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JavaOne Recap

I had the opportunity to attend Java One this year! What follows is part 1 of a 2 part post describing my experience and things I learned.

The Theme

Sun was really pushing JavaFX and Mobile device development this year, although I’ve heard that the mobile push is every year. Netbeans and Glassfish got a lot of attention. Scala was unofficially talked about by some as a potential Java 3 language candidate.

Topics of Interest

Some of the topics and news I found interesting are listed below.

Coming in Java EE 6

  • Reduction of the amount of XML you need to put in your deployment descriptor.
  • Support for annotations for your filters, servlets and listeners. My assumption is that this will facilitate the reduction in XML configuration you need to write. A great side affect of this should be when you want to use any of the numerous web MVC frameworks out there, you should only need to plop the jar in your classpath (WEB-INF/lib) folder and be up and running without the need for web.xml changes.
  • JAX-RS – An API for implementing restful WebServices.
  • Scripting is “going to be treated as a first class citizen” (Not sure what that means really).

Coming in Java SE 7

  • Concept of modules or superpackages to wrap your code for organization, versioning support, and better information hiding than private/protected scoping gives you. See JSR’s 277 and 294 for more information. (Perhaps Groovy could benefit from this :P )
  • Sun says Applets are coming back, that they’re able to shrink the JVM to around 4.5mb, and that the cold start-up time for Applets will be equally as fast (or slow ;) ) as a warm start.
  • One really cool feature they demonstrated of applets is that you can drag and drop them onto the desktop now while they’re running and they’ll run outside of the browser.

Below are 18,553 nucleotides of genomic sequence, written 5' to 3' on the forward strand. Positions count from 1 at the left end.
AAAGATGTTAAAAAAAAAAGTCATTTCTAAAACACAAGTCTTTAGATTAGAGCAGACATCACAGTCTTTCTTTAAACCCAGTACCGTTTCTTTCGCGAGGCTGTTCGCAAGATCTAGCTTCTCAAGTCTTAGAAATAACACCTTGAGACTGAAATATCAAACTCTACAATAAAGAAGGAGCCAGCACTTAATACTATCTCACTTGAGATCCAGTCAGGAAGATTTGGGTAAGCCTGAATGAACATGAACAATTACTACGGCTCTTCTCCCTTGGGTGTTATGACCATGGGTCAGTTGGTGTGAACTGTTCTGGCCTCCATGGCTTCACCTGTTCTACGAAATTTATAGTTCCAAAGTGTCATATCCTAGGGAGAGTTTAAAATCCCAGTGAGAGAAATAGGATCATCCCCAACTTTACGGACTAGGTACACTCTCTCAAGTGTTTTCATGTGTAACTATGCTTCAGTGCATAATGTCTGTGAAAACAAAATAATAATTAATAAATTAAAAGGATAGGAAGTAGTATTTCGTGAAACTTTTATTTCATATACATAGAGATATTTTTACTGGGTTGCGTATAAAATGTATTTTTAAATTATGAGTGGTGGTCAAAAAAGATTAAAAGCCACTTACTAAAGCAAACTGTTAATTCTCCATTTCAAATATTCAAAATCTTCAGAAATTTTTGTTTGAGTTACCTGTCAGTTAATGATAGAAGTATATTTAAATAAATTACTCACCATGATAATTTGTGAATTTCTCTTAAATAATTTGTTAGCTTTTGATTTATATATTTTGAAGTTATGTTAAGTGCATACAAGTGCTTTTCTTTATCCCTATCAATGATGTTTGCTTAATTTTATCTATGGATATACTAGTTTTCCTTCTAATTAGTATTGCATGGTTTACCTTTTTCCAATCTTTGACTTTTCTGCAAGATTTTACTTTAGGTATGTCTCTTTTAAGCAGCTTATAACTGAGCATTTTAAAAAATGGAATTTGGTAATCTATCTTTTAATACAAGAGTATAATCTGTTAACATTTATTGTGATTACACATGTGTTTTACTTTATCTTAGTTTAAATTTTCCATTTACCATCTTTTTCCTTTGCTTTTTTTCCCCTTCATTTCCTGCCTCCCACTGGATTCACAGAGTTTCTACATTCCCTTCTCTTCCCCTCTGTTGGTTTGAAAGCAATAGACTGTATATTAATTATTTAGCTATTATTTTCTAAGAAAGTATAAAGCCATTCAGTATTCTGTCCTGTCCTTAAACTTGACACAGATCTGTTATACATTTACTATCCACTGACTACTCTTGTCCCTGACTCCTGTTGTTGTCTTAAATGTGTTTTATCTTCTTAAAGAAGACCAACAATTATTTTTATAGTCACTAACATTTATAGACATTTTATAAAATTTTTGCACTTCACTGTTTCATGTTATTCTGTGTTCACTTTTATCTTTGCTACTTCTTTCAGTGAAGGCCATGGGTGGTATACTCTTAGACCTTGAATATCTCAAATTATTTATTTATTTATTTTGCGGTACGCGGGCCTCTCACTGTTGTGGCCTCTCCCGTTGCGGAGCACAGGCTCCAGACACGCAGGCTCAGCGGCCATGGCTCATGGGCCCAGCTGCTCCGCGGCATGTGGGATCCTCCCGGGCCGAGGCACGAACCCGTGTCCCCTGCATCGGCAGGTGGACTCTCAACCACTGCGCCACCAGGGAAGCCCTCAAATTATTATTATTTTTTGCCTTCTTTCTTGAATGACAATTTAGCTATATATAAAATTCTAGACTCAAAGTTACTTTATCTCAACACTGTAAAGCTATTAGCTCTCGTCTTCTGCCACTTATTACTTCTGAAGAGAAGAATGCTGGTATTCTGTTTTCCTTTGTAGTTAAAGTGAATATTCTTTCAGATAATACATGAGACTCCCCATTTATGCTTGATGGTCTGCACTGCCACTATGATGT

Coming in JSF 2.0

The following came from a talk from Ed Burns and another gentleman from Sun on JSF 2.0 where the first 30 minutes they talked a lot about how JSF adoption is steadily increasing and how they’ve listened to the community, understand the pain points, and will improve JSF in version 2.0 of the spec. Some of the specific improvements/changes mentioned were:

  • Better IDE support. (Not sure if this means they’ll release plugins for the major IDE’s or what)
  • Facelets will be part of the spec.
  • JSF Unit will better support testing.
  • Faces Trace will help testing.
  • Integration with Seam and Spring Web Flow. (Not sure how they mean and I haven’t used either of these, though I know the basic concept of what they are/do).
  • Will simplify custom component creation by reducing the number of artifacts you have to produce.

Mobile Device Programming

  • There were plenty of technical sessions on Mobile device API’s for communication, geolocation, etc., but most of the subject material of those were over my head so I haven’t summarized them here. I found those talks very enjoyable though.

Experience

I had a great time at Java One and would like to go back in a few years!

It’s not a conference to go to every year. I didn’t learn as much as I would have at a NFJS conference, but I got a broader range of information about the Java platform and where it’s heading and a great opportunity to meet others.

In part 2 of this post I’ll have notes on JavaFX, Project Hydrazine, jMaki, Netbeans and Scala.

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  1. June 16, 2008 at 10:44 pm

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